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Home > Product Details > Jaz Series Custom Configured Gratings and Wavelength Range

Jaz Series Custom Configured Gratings and Wavelength Range

Gratings for Ocean Optics spectrometers are permanently fixed in place at the time of manufacture to ensure long-term performance and stability. Choose from among multiple gratings for your custom configured spectrometer. When selecting your grating, consider groove density (resolution), spectral range (wavelength range) and blaze wavelength (determines the most efficient range). We offer ruled and holographic diffraction gratings. Holographic gratings produce less stray light while ruled gratings are more reflective, resulting in higher sensitivity.

Tip: Use our interactive Range & Resolution Calculator to determine your spectrometer’s anticipated optical resolution over a specific wavelength range.

Grating Number

Intended Use

Groove Density

Spectral Range

Blaze Wavelength

Best Efficiency (>30%)

1

UV

600

650 nm

300 nm

200-575 nm

2

UV-VIS

600

650 nm

400 nm

250-800 nm

3

VIS-Color

600

650 nm

500 nm

350-850 nm

4

NIR

600

625 nm

750 nm

530-1100 nm

5

UV-VIS

1200

300 nm

Holographic UV

200-400 nm

6

NIR

1200

200-270 nm

750 nm

500-1100 nm

7

UV-VIS

2400

100-140 nm

Holographic UV

200-500 nm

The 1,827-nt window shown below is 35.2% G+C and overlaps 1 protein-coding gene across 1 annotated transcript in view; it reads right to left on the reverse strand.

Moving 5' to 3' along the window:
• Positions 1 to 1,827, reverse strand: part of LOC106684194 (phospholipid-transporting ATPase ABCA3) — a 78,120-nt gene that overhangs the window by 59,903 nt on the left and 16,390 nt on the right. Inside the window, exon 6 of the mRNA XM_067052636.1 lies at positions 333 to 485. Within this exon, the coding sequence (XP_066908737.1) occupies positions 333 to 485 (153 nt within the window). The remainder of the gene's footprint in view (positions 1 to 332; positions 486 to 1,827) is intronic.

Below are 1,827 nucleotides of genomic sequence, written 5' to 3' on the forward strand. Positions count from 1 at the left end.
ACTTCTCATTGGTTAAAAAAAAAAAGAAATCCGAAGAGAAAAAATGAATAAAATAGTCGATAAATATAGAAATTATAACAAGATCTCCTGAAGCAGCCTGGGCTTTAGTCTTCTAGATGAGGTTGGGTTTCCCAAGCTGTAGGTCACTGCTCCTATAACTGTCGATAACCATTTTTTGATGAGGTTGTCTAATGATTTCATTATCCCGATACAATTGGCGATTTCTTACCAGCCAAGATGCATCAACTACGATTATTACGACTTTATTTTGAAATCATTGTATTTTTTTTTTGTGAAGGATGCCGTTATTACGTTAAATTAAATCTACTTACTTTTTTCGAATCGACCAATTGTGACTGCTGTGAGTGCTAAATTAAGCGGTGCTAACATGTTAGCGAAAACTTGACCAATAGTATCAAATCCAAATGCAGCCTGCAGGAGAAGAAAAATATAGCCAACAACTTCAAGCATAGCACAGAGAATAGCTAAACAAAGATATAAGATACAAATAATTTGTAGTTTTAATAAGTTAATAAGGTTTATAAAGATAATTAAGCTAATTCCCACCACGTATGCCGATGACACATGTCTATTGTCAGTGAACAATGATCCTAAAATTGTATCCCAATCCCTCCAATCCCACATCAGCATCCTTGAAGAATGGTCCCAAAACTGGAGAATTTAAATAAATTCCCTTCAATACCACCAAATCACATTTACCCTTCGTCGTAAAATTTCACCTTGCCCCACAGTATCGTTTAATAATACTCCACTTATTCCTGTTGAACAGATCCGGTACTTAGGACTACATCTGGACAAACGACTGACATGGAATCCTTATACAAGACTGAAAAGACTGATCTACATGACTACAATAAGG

9

VIS-NIR

1200

200-270 nm

Holographic VIS

400-800 nm

10

UV-VIS

1800

100-190 nm

Holographic UV

200-635 nm

11

UV-VIS

1800

120-160 nm

Holographic VIS

320-720 nm

12

UV-VIS

2400

50-120 nm

Holographic VIS

260-780 nm*

14

NIR

600

625 nm

1000 nm

650-1100 nm

31

UV-NIR

500

200-1025 nm

250 nm

200-450 nm

*For applications >720 nm, please consult an Application Sales Engineer.

Groove Density:

The Groove Density (mm-1) of a grating determines its dispersion, while the angle of the groove determines the most efficient region of the spectrum. The greater the groove density, the better the optical resolution possible, but the more truncated the spectral range.

Spectral Range:

The dispersion of the grating across the linear array; also expressed as the “size” of the spectra on the array. The spectral range (bandwidth) is a function of the groove density and does not change. When you choose a starting wavelength for a spectrometer, you add its spectral range to the starting wavelength to determine the wavelength range. For several gratings, the Spectral Range of a grating varies according to the starting wavelength range. The rule of thumb is: the higher the starting wavelength, the more truncated the spectral range.

Blaze Wavelength:

For ruled gratings, the Blaze Wavelength is the peak wavelength in an efficiency curve. For holographic gratings, it is the most efficient wavelength region.

Best Efficiency (>30%):

All ruled or holographically etched gratings optimize first-order spectra at certain wavelength regions; the “best” or “most efficient” region is the range where efficiency is >30%. In some cases, gratings have a greater spectral range than is efficiently diffracted. For example, Grating 1 has about a 650 nm spectral range, but is most efficient from 200-575 nm. In this case, wavelengths >575 nm will have lower intensity due to the grating’s reduced efficiency.

Additional Information:

View Jaz Series Products